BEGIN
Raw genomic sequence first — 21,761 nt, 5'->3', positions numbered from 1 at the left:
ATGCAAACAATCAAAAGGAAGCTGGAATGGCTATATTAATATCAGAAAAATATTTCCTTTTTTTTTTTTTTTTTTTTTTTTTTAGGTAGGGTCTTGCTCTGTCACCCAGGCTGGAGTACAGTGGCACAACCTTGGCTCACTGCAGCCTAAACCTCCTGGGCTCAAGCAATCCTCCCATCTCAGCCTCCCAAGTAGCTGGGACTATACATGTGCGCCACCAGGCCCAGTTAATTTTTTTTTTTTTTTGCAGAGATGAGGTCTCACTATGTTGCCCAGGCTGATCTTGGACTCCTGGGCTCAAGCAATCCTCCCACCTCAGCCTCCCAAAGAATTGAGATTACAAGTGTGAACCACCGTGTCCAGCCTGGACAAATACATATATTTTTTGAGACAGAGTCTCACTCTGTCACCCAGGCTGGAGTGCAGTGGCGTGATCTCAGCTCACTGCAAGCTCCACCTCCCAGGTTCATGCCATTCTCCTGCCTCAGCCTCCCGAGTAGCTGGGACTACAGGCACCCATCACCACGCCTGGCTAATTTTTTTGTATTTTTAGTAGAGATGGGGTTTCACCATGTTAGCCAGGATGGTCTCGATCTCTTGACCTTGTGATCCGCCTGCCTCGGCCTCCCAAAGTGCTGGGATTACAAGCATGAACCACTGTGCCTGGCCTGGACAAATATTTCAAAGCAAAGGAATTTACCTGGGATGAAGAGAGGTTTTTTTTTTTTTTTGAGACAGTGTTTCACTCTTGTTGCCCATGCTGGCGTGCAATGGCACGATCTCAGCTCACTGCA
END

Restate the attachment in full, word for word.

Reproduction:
Raw genomic sequence first — 21,761 nt, 5'->3', positions numbered from 1 at the left:
ATGCAAACAATCAAAAGGAAGCTGGAATGGCTATATTAATATCAGAAAAATATTTCCTTTTTTTTTTTTTTTTTTTTTTTTTTAGGTAGGGTCTTGCTCTGTCACCCAGGCTGGAGTACAGTGGCACAACCTTGGCTCACTGCAGCCTAAACCTCCTGGGCTCAAGCAATCCTCCCATCTCAGCCTCCCAAGTAGCTGGGACTATACATGTGCGCCACCAGGCCCAGTTAATTTTTTTTTTTTTTTGCAGAGATGAGGTCTCACTATGTTGCCCAGGCTGATCTTGGACTCCTGGGCTCAAGCAATCCTCCCACCTCAGCCTCCCAAAGAATTGAGATTACAAGTGTGAACCACCGTGTCCAGCCTGGACAAATACATATATTTTTTGAGACAGAGTCTCACTCTGTCACCCAGGCTGGAGTGCAGTGGCGTGATCTCAGCTCACTGCAAGCTCCACCTCCCAGGTTCATGCCATTCTCCTGCCTCAGCCTCCCGAGTAGCTGGGACTACAGGCACCCATCACCACGCCTGGCTAATTTTTTTGTATTTTTAGTAGAGATGGGGTTTCACCATGTTAGCCAGGATGGTCTCGATCTCTTGACCTTGTGATCCGCCTGCCTCGGCCTCCCAAAGTGCTGGGATTACAAGCATGAACCACTGTGCCTGGCCTGGACAAATATTTCAAAGCAAAGGAATTTACCTGGGATGAAGAGAGGTTTTTTTTTTTTTTTGAGACAGTGTTTCACTCTTGTTGCCCATGCTGGCGTGCAATGGCACGATCTCAGCTCACTGCA